- Play as Marty in a cinematic adventure true to the films
- Six months after the events of the third film, the DeLorean Time Machine mysteriously returns to Hill Valley – driverless! Marty must go back in time and get aid from a resistant teenage Emmett Brown, or else the space time continuum will forever be unraveled!
- Back to the Future’s “first families.” The McFly’s, the Browns, and of course, the Tannens – all play key roles.
What We Think:
Though the game is not simply a playthrough of the original storyline, in episode one of Back To The Future, developer Telltale Games has clearly worked carefully alongside Bob Gale, the film trilogy’s co-creator and co-writer, to remain faithful to the feel and theme we’ve come to expect from the franchise and to ensure they got it right.
As one might expect, the space-time continuum gets funky right out of the gate as you discover the urgent matter of having to go back in time and save your pal the Doc! Together you, Marty McFly, and he need to tinker with the timeline once more. Early on you discover that Doc is stuck in the prohibition era. This new time period introduces yet another generation of family and their plights during this era. With a cast of familiar players, settings and objects this largely point-and-click style game is much of what you would hope an event-order puzzle game to be.
Though in this review I am only covering the first chapter (subsequent four chapters being released on a monthly basis) I can state that the game’s got great sound design, nice graphics, and though the navigation controls are a bit buggy as I will describe below, it’s still quite a bit of fun!
This game was made with a lot of care and attention to detail. The in-game transitional cinematics are great, and I though I like the stylization of the characters quite a bit, I feel like with some finessing the textures and expressions could suit them a bit better.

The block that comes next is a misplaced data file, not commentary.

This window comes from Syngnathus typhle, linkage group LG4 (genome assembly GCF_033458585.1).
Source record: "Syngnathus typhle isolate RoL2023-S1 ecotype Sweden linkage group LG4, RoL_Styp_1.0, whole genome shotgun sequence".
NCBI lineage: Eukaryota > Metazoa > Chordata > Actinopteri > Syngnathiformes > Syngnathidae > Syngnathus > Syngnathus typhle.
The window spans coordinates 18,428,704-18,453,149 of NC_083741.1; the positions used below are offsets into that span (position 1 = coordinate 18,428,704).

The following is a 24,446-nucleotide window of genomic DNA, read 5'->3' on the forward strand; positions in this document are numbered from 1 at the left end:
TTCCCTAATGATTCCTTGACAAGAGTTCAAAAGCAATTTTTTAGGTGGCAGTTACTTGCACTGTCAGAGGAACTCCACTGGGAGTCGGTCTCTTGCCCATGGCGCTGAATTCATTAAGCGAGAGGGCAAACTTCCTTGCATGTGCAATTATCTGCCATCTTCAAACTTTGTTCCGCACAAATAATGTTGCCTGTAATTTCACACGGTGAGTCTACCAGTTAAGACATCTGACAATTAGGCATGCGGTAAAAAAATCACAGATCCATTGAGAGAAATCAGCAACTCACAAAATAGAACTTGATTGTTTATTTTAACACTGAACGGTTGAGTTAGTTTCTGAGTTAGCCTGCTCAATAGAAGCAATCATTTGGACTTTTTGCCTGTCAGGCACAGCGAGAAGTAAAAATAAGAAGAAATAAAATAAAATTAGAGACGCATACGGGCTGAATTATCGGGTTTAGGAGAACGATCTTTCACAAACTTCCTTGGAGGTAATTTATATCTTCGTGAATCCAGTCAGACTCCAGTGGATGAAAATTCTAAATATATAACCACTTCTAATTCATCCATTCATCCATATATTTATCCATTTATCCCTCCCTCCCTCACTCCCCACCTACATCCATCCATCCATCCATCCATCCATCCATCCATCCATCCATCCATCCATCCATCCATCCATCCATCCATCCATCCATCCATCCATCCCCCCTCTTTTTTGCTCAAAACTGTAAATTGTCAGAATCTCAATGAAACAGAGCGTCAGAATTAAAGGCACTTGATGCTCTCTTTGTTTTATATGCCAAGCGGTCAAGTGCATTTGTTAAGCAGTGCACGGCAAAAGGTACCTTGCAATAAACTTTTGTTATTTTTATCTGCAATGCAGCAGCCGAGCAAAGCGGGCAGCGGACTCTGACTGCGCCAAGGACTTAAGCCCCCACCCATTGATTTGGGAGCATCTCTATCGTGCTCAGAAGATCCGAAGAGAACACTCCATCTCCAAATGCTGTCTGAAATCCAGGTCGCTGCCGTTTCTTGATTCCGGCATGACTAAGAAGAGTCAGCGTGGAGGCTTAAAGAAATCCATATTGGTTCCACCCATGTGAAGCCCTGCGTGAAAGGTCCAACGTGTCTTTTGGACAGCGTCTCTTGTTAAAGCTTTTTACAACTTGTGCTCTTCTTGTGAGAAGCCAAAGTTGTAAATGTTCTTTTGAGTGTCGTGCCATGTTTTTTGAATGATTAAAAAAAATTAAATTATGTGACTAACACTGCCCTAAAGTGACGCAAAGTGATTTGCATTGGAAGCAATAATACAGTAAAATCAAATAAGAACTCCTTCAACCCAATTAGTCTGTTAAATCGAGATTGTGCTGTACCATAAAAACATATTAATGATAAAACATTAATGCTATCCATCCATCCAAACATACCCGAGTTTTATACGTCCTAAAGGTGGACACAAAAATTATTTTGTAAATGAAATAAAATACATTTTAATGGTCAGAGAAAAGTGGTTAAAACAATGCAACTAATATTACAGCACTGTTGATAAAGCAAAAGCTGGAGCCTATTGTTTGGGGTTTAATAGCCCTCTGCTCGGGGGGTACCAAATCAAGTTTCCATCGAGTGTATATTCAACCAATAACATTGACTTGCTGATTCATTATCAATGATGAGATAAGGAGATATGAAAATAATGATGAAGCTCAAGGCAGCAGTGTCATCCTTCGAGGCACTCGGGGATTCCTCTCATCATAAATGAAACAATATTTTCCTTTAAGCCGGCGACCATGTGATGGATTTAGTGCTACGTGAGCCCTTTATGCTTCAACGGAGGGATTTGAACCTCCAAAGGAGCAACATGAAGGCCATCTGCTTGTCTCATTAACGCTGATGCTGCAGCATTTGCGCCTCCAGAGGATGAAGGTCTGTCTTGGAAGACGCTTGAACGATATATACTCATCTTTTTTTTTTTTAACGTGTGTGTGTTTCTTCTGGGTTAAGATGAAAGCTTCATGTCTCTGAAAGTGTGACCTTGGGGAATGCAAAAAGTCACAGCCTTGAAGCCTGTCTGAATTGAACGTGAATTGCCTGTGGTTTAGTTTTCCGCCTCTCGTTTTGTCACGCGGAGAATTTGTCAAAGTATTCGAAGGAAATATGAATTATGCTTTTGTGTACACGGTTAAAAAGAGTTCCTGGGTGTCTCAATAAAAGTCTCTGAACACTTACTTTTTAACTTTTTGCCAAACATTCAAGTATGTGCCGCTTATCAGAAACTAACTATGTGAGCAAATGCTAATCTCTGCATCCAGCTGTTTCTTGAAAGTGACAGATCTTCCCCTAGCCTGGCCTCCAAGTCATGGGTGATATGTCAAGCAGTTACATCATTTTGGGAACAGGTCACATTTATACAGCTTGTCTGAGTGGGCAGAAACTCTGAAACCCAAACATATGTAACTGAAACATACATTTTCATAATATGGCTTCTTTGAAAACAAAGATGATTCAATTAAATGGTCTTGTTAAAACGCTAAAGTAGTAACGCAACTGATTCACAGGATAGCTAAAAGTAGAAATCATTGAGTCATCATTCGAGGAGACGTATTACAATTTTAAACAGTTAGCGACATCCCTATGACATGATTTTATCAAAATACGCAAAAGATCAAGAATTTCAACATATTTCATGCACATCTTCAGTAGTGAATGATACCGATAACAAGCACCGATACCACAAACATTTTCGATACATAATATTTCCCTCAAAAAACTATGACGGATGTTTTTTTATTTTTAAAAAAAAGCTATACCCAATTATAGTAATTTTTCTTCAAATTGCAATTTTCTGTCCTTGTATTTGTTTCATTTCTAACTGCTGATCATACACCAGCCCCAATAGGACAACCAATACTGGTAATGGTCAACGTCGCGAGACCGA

The soundscape is very nicely thought out and adapted to fit comfortably with the music we recognize from the films. The voice acting is especially well done – it’s great to have Christopher Lloyd playing Doc and the way the dialogue unfolds is nicely crafted and you get some funny answers when you ask dumb questions. (As a side note, the game features both English and German language versions with full audio support.)
But Will It Work?
I wish the game had better controls for moving around. One of my few complaints is the use of the pseudo 2.5D-style stage navigation – rather frustrating at times. The stages are navigated with Z-depth and are limited to perspectives that sometimes change the orientation of the camera while the character is in motion, causing a directional change of the navigation keys on the keyboard – making a left arrow suddenly become a down arrow etc. (which method I’d recommend for in-game travel, as the mouse is click-and-drag, and, in combination with the style of stage design, is rather clumsy though it could be remedied with a click-lock solution.)
Having said all this, I can see that this deliberate direction to the design is not an accident on the part of the developer; it’s a movie franchise, so making the game-play work in a series of shots that follow cinematic sensibilities makes a lot sense as an experiential design decision.
The concept of forcing a specific viewpoint did wonders for Resident Evil or even Beyond Good and Evil, but here it is divided between presentation and gameplay and perhaps takes a little away from each. Again, it could work, but it might have been executed a little more elegantly, as in certain places it feels ill-fitted and/or too static.
One example that comes to mind is in negotiating my way through the familiar center of town where I also felt a better definition to the invisible barrier of the stage limits would be nice.
Having to check whether part of a stage is navigable or otherwise by way of trial and error can be a real buzzkill: the combination of a slow-moving character and unclear traversable space made me less inclined to play for a longer session in spite of otherwise enjoying myself.
Another issue created by the fixed camera angles was the overlapping clickable objects or characters. In attempting to click one you can accidentally trigger another which can get frustrating when it leads to playing out a long sequence you’ve already seen.
Is it Even Possible to Hate On BTTF?
All told, Back to the Future is fun and thoughtfully put together, showing the love that went into paying proper tribute to one of the most beloved film series of all time. Overall, it is fun enough to look past the design problems, the sound and voice acting are great, and the graphics are handsome and a good fit for the style of gameplay, something for which Telltale Games is eminently well suited as a developer.
I have high hopes the navigation bugs get ironed out in the later chapters as I look forward to playing them and continuing on the adventure with Marty and the Doc.
Get Back to the Future: The Game – on Steam